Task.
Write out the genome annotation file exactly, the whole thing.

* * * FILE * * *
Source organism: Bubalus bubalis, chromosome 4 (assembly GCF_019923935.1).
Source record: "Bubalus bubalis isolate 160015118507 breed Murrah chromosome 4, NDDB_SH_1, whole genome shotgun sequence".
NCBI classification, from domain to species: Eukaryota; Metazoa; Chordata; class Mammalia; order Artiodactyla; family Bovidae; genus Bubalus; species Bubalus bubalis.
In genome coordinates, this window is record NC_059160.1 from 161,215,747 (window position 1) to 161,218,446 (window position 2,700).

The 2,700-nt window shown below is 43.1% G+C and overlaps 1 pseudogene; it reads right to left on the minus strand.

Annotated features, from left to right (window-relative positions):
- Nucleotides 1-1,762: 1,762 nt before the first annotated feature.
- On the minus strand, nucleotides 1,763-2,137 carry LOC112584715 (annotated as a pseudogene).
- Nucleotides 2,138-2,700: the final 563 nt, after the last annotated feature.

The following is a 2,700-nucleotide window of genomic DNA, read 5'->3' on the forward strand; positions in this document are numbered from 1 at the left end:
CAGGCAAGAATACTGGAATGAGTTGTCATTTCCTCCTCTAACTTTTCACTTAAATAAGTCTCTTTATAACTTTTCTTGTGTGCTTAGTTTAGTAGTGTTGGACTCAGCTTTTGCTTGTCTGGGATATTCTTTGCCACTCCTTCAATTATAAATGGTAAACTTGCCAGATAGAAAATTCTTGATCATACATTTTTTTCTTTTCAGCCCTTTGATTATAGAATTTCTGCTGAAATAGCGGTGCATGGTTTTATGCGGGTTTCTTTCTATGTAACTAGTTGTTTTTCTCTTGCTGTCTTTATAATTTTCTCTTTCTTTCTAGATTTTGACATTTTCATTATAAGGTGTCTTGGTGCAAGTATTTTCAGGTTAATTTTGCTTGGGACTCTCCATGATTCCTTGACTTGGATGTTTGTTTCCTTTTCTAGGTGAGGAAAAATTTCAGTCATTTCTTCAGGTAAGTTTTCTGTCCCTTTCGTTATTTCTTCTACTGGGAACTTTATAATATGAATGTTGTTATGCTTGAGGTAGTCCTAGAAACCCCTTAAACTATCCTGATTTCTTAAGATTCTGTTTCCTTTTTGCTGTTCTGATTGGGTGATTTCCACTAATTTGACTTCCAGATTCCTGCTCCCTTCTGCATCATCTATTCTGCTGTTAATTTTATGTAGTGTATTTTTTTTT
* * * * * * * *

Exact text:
Source organism: Bubalus bubalis, chromosome 4 (assembly GCF_019923935.1).
Source record: "Bubalus bubalis isolate 160015118507 breed Murrah chromosome 4, NDDB_SH_1, whole genome shotgun sequence".
NCBI classification, from domain to species: Eukaryota; Metazoa; Chordata; class Mammalia; order Artiodactyla; family Bovidae; genus Bubalus; species Bubalus bubalis.
In genome coordinates, this window is record NC_059160.1 from 161,215,747 (window position 1) to 161,218,446 (window position 2,700).

The 2,700-nt window shown below is 43.1% G+C and overlaps 1 pseudogene; it reads right to left on the minus strand.

Annotated features, from left to right (window-relative positions):
- Nucleotides 1-1,762: 1,762 nt before the first annotated feature.
- On the minus strand, nucleotides 1,763-2,137 carry LOC112584715 (annotated as a pseudogene).
- Nucleotides 2,138-2,700: the final 563 nt, after the last annotated feature.

The following is a 2,700-nucleotide window of genomic DNA, read 5'->3' on the forward strand; positions in this document are numbered from 1 at the left end:
CAGGCAAGAATACTGGAATGAGTTGTCATTTCCTCCTCTAACTTTTCACTTAAATAAGTCTCTTTATAACTTTTCTTGTGTGCTTAGTTTAGTAGTGTTGGACTCAGCTTTTGCTTGTCTGGGATATTCTTTGCCACTCCTTCAATTATAAATGGTAAACTTGCCAGATAGAAAATTCTTGATCATACATTTTTTTCTTTTCAGCCCTTTGATTATAGAATTTCTGCTGAAATAGCGGTGCATGGTTTTATGCGGGTTTCTTTCTATGTAACTAGTTGTTTTTCTCTTGCTGTCTTTATAATTTTCTCTTTCTTTCTAGATTTTGACATTTTCATTATAAGGTGTCTTGGTGCAAGTATTTTCAGGTTAATTTTGCTTGGGACTCTCCATGATTCCTTGACTTGGATGTTTGTTTCCTTTTCTAGGTGAGGAAAAATTTCAGTCATTTCTTCAGGTAAGTTTTCTGTCCCTTTCGTTATTTCTTCTACTGGGAACTTTATAATATGAATGTTGTTATGCTTGAGGTAGTCCTAGAAACCCCTTAAACTATCCTGATTTCTTAAGATTCTGTTTCCTTTTTGCTGTTCTGATTGGGTGATTTCCACTAATTTGACTTCCAGATTCCTGCTCCCTTCTGCATCATCTATTCTGCTGTTAATTTTATGTAGTGTATTTTTTTTT